Alex Salmond has branded the Scottish Government’s handling of allegations against him a “disgrace” that has cost taxpayers more than £750,000.
The former first minister condemned the probe carried out by Holyrood officials in a newly published submission to the committee of MSPs investigating the process.
He accused the government of displaying a “lack of candour and a systematic
failure to disclose” that had been “deliberate and consistent” since March 2018.
The behaviour of the government was, in my view, a disgrace. But actions have consequences.”
Mr Salmond’s written evidence to the committee has been published ahead of his long-awaited appearance in front of the committee, which is expected next week.
The Holyrood inquiry into the Scottish Government’s handling of claims of harassment made against him was established in the wake of his successful civil action.
Mr Salmond took the Scottish Government to a judicial review, which found that the Scottish Government’s internal process for dealing with the complaints was tainted with apparent bias.
The Scottish Government’s defeat resulted in it having to pay out more than £500,000 in taxpayers’ cash for the former first minister’s legal costs.
At a separate criminal trial, Mr Salmond was cleared of all charges last year.
‘Unfair and unlawful process’
In his newly published submission on the government probe, the former SNP leader said: “At an early stage it was clear to me and to my legal advisers that the process was defective in a number of ways and that its application was suspect.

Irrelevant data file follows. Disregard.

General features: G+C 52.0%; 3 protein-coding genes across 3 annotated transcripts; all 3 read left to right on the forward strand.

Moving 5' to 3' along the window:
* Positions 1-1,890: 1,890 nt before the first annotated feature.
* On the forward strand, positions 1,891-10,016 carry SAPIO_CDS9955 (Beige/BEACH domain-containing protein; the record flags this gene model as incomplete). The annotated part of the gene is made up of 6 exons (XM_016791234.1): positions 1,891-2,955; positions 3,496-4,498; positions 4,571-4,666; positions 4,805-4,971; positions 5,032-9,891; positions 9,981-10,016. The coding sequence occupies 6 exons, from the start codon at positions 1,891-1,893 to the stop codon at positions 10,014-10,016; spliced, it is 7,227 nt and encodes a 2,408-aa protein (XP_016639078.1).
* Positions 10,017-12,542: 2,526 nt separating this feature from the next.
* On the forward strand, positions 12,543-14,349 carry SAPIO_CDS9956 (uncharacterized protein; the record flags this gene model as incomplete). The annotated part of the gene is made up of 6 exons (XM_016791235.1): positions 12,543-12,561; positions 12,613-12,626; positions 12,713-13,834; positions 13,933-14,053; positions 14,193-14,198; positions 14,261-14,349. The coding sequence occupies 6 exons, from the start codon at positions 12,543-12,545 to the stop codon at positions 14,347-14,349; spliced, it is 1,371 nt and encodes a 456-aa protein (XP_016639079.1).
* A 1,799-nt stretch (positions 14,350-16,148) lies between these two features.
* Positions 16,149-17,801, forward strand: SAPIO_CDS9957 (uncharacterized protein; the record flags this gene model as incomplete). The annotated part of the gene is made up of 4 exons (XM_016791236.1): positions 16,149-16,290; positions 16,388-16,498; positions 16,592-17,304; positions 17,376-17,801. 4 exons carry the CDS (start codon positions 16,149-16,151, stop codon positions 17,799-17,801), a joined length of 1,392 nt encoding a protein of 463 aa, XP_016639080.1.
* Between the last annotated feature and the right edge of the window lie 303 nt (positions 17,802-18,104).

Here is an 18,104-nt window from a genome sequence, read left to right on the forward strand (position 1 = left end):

“In particular, I had never even heard of such a procedure applying to former ministers and there was no parliamentary or public record of it ever being implemented.”
Mr Salmond said his legal team advised him strongly against rebutting specific allegations because in their view the government had pursued an “unfair and unlawful process”.
On the role of Permanent Secretary Leslie Evans, the former first minister said he is now aware from documents recently obtained by the committee that she “met one complainer and phoned the other in mid process before contacting me on March 7 2018”.
He added: “I was astonished when I discovered this.
“There is nothing in the procedure which allows for this and I would certainly have wanted to argue this in our judicial review petition as behaviour incompatible with the role of an impartial decision maker and further evidence of bias against me.
“The failure to disclose this meeting either in the civil or criminal case despite court orders is a serious matter which I intend to take forward with the appropriate authorities.”
‘Government lack of candour’
Mr Salmond also referred to the government’s failure to hand over key evidence to the committee.
“The pattern of government lack of candour and a systematic failure to disclose has been deliberate and consistent since March 7 2018,” he said.
“It continued through the judicial review process and then my criminal trial.
“To my astonishment, it continues to date with a persistent failure to produce all relevant documents to the parliamentary inquiry which has forced two parliamentary votes and triggered an unprecedented procedure under Section 23 of the Scotland Act.”
‘Actions have consequences’
Mr Salmond said he was reluctant to take legal action, and estimated it would have cost “upwards of £750,000 of taxpayers’ money and which caused immense strain and distress to all involved”.
He concluded: “The behaviour of the government was, in my view, a disgrace.
“But actions have consequences. Accountability is at the heart of the Scottish Parliament.
“The rule of law requires that those who have acted illegally are held to account. It is now the job of this committee to resolve how that is best done.”